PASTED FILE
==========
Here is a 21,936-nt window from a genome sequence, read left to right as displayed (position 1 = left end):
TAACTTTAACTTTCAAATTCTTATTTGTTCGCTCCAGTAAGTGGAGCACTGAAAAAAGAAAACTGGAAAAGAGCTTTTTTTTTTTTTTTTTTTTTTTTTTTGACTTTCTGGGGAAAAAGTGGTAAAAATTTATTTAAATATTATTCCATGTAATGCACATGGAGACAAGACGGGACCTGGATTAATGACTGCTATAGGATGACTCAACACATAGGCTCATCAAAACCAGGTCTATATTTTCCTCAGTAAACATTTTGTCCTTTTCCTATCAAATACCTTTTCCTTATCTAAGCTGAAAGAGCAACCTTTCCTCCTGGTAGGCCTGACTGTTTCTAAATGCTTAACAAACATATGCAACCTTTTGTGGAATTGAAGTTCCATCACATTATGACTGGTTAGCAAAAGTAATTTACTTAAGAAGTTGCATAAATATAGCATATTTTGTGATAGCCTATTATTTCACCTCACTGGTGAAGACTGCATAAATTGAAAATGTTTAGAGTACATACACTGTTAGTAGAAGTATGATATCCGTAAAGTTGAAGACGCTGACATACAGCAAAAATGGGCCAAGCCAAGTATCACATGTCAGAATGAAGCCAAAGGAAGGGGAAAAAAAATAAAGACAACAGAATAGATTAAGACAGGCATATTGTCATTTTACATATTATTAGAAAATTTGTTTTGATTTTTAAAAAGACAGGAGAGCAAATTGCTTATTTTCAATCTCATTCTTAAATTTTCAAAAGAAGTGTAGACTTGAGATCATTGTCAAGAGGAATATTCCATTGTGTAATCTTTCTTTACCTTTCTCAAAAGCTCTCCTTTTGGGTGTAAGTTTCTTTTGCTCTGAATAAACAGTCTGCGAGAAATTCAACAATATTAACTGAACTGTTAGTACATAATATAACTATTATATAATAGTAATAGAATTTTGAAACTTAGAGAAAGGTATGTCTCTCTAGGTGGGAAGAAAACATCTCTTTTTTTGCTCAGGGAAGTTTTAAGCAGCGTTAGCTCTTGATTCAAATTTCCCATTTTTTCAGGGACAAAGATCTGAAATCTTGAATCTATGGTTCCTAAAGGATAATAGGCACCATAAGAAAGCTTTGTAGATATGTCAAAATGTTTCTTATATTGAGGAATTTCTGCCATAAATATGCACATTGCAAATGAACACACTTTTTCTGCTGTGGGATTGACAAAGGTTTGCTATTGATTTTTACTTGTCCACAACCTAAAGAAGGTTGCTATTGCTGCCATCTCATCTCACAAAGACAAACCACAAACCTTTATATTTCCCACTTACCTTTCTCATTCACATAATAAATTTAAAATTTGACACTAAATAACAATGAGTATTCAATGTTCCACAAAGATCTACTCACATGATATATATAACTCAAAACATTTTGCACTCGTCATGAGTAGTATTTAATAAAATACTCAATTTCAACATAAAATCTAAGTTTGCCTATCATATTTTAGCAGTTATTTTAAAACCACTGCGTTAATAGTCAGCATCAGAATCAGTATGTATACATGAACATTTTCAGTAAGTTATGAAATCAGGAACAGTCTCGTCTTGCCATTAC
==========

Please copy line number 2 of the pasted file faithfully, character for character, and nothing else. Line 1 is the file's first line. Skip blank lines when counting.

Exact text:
TAACTTTAACTTTCAAATTCTTATTTGTTCGCTCCAGTAAGTGGAGCACTGAAAAAAGAAAACTGGAAAAGAGCTTTTTTTTTTTTTTTTTTTTTTTTTTTGACTTTCTGGGGAAAAAGTGGTAAAAATTTATTTAAATATTATTCCATGTAATGCACATGGAGACAAGACGGGACCTGGATTAATGACTGCTATAGGATGACTCAACACATAGGCTCATCAAAACCAGGTCTATATTTTCCTCAGTAAACATTTTGTCCTTTTCCTATCAAATACCTTTTCCTTATCTAAGCTGAAAGAGCAACCTTTCCTCCTGGTAGGCCTGACTGTTTCTAAATGCTTAACAAACATATGCAACCTTTTGTGGAATTGAAGTTCCATCACATTATGACTGGTTAGCAAAAGTAATTTACTTAAGAAGTTGCATAAATATAGCATATTTTGTGATAGCCTATTATTTCACCTCACTGGTGAAGACTGCATAAATTGAAAATGTTTAGAGTACATACACTGTTAGTAGAAGTATGATATCCGTAAAGTTGAAGACGCTGACATACAGCAAAAATGGGCCAAGCCAAGTATCACATGTCAGAATGAAGCCAAAGGAAGGGGAAAAAAAATAAAGACAACAGAATAGATTAAGACAGGCATATTGTCATTTTACATATTATTAGAAAATTTGTTTTGATTTTTAAAAAGACAGGAGAGCAAATTGCTTATTTTCAATCTCATTCTTAAATTTTCAAAAGAAGTGTAGACTTGAGATCATTGTCAAGAGGAATATTCCATTGTGTAATCTTTCTTTACCTTTCTCAAAAGCTCTCCTTTTGGGTGTAAGTTTCTTTTGCTCTGAATAAACAGTCTGCGAGAAATTCAACAATATTAACTGAACTGTTAGTACATAATATAACTATTATATAATAGTAATAGAATTTTGAAACTTAGAGAAAGGTATGTCTCTCTAGGTGGGAAGAAAACATCTCTTTTTTTGCTCAGGGAAGTTTTAAGCAGCGTTAGCTCTTGATTCAAATTTCCCATTTTTTCAGGGACAAAGATCTGAAATCTTGAATCTATGGTTCCTAAAGGATAATAGGCACCATAAGAAAGCTTTGTAGATATGTCAAAATGTTTCTTATATTGAGGAATTTCTGCCATAAATATGCACATTGCAAATGAACACACTTTTTCTGCTGTGGGATTGACAAAGGTTTGCTATTGATTTTTACTTGTCCACAACCTAAAGAAGGTTGCTATTGCTGCCATCTCATCTCACAAAGACAAACCACAAACCTTTATATTTCCCACTTACCTTTCTCATTCACATAATAAATTTAAAATTTGACACTAAATAACAATGAGTATTCAATGTTCCACAAAGATCTACTCACATGATATATATAACTCAAAACATTTTGCACTCGTCATGAGTAGTATTTAATAAAATACTCAATTTCAACATAAAATCTAAGTTTGCCTATCATATTTTAGCAGTTATTTTAAAACCACTGCGTTAATAGTCAGCATCAGAATCAGTATGTATACATGAACATTTTCAGTAAGTTATGAAATCAGGAACAGTCTCGTCTTGCCATTAC